Whether writing about land and earth “forgotten/like a rusted key” or love that arrives as “a kind of completion/of arrival”, Sagan’s poems speak to the essence of every corner they touch. They ask the rare daring questionand what’s left unsaid adds reverberating power to her lines. The personal echoes the world’s concerns in surprising, stunning ways—and the earth holds all of it in its imaginary borders. Her poems yield secrets we all need to hear. Indeed, Sagan’s poems are gifts, “hidden within the ordinary/…a flicker/of the ineffable.” —Renée Gregorio, author of Snow Falling on Snow
Beasts is a book about time—time passing, time cycling, time fossilizing, time writing itself on the human imagination. Such a scope might crumble in a lesser poet’s hands, but Sagan’s touch is dependably deft and fresh. Here are poems woven of high and low, shadow and light, visible and invisible, human and other-than. Tuned to the resonant universe, they touch us deeply.
—Anne Valley-Fox, author of Nightfall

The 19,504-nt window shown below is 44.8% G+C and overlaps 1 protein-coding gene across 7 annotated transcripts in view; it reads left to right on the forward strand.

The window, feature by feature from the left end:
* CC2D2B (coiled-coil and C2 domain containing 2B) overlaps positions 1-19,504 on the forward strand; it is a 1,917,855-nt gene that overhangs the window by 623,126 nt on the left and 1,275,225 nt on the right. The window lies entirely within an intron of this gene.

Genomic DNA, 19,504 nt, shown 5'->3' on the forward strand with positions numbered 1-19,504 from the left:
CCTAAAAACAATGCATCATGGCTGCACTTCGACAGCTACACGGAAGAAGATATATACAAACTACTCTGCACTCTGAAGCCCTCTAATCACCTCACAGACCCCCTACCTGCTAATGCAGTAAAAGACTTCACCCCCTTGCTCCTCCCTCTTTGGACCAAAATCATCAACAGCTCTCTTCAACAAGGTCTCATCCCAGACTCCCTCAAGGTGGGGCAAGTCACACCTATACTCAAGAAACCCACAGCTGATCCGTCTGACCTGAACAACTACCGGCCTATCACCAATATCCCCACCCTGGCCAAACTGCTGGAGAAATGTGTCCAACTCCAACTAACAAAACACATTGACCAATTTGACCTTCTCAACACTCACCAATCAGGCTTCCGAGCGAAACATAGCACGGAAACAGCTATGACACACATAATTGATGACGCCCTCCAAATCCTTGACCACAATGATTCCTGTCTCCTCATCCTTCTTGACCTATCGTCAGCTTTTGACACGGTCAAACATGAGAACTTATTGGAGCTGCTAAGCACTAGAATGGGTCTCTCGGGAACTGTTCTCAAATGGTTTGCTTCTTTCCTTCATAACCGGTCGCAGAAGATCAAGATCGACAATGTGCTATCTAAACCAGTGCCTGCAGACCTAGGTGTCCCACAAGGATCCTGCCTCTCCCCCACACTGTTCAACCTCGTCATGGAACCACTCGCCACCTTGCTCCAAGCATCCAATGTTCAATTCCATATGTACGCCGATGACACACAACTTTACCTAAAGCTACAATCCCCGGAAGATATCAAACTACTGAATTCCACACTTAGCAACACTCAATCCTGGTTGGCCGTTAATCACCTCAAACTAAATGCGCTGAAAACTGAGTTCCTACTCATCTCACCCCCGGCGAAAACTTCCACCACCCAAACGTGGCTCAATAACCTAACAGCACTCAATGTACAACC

Literary Nonfiction. Memoir. Poetry. “‘I did love my father for many years,’ Miriam Sagan writes on the first page of BLUEBEARD’S CASTLE, an engaging and probing account of her relationship to her father, a man she calls ‘an eccentric misanthrope,’ whose ‘tantrums were notorious.’ Sagan examines her father’s impact on her in prose as balanced and amusing as the ‘two equal length lists’ she made of everything she hated and everything she loved about him, and in lyrical, mystical poems. The ‘cache of memory’ she draws from includes learning young to converse with a father who disdained small talk in favor of anthropology and Freudian psychology, and the gangsterish family culture centered on the garment business her father inherited and then left in mid-life (and where, as a girl she selected a new coat each season). The sections that consider her own close call with death in her early 20s, from what may have been swine flu, and the fact that her father’s intervention probably saved her life, as well as her descriptions of his disintegration the two years before he died, delve deep. If, as Sagan posits, their relationship was a ‘koan,’ that she could never solve, her depiction of it is nuanced and riveting.”—Carol Moldaw